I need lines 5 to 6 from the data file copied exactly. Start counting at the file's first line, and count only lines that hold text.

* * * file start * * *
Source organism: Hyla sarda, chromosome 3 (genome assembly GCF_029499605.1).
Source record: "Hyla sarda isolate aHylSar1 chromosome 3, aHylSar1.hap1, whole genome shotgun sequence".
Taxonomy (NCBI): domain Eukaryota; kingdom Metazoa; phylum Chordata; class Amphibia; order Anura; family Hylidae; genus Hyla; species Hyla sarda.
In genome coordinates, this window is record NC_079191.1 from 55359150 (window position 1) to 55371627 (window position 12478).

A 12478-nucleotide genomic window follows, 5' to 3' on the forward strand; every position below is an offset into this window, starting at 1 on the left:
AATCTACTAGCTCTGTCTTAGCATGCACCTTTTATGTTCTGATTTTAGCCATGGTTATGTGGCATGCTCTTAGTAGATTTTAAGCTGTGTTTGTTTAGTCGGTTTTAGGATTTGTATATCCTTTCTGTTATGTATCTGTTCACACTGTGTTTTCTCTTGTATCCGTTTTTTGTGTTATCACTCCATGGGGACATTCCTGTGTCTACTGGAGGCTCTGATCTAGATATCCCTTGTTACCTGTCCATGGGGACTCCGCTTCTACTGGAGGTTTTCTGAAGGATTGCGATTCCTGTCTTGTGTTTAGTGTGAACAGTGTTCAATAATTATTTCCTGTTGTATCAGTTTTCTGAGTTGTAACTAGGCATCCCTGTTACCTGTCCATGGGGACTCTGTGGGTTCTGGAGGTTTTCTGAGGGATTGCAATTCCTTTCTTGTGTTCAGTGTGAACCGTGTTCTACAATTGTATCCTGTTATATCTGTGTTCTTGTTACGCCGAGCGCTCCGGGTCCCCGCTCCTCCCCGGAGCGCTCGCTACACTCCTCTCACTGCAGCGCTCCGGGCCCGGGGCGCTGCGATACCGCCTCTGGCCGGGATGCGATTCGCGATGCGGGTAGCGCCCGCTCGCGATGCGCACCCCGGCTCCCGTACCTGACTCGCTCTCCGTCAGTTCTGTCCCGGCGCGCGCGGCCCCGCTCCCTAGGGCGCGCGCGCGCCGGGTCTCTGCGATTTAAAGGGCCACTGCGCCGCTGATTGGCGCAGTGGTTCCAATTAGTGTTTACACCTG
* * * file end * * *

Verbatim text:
A 12478-nucleotide genomic window follows, 5' to 3' on the forward strand; every position below is an offset into this window, starting at 1 on the left:
AATCTACTAGCTCTGTCTTAGCATGCACCTTTTATGTTCTGATTTTAGCCATGGTTATGTGGCATGCTCTTAGTAGATTTTAAGCTGTGTTTGTTTAGTCGGTTTTAGGATTTGTATATCCTTTCTGTTATGTATCTGTTCACACTGTGTTTTCTCTTGTATCCGTTTTTTGTGTTATCACTCCATGGGGACATTCCTGTGTCTACTGGAGGCTCTGATCTAGATATCCCTTGTTACCTGTCCATGGGGACTCCGCTTCTACTGGAGGTTTTCTGAAGGATTGCGATTCCTGTCTTGTGTTTAGTGTGAACAGTGTTCAATAATTATTTCCTGTTGTATCAGTTTTCTGAGTTGTAACTAGGCATCCCTGTTACCTGTCCATGGGGACTCTGTGGGTTCTGGAGGTTTTCTGAGGGATTGCAATTCCTTTCTTGTGTTCAGTGTGAACCGTGTTCTACAATTGTATCCTGTTATATCTGTGTTCTTGTTACGCCGAGCGCTCCGGGTCCCCGCTCCTCCCCGGAGCGCTCGCTACACTCCTCTCACTGCAGCGCTCCGGGCCCGGGGCGCTGCGATACCGCCTCTGGCCGGGATGCGATTCGCGATGCGGGTAGCGCCCGCTCGCGATGCGCACCCCGGCTCCCGTACCTGACTCGCTCTCCGTCAGTTCTGTCCCGGCGCGCGCGGCCCCGCTCCCTAGGGCGCGCGCGCGCCGGGTCTCTGCGATTTAAAGGGCCACTGCGCCGCTGATTGGCGCAGTGGTTCCAATTAGTGTTTACACCTG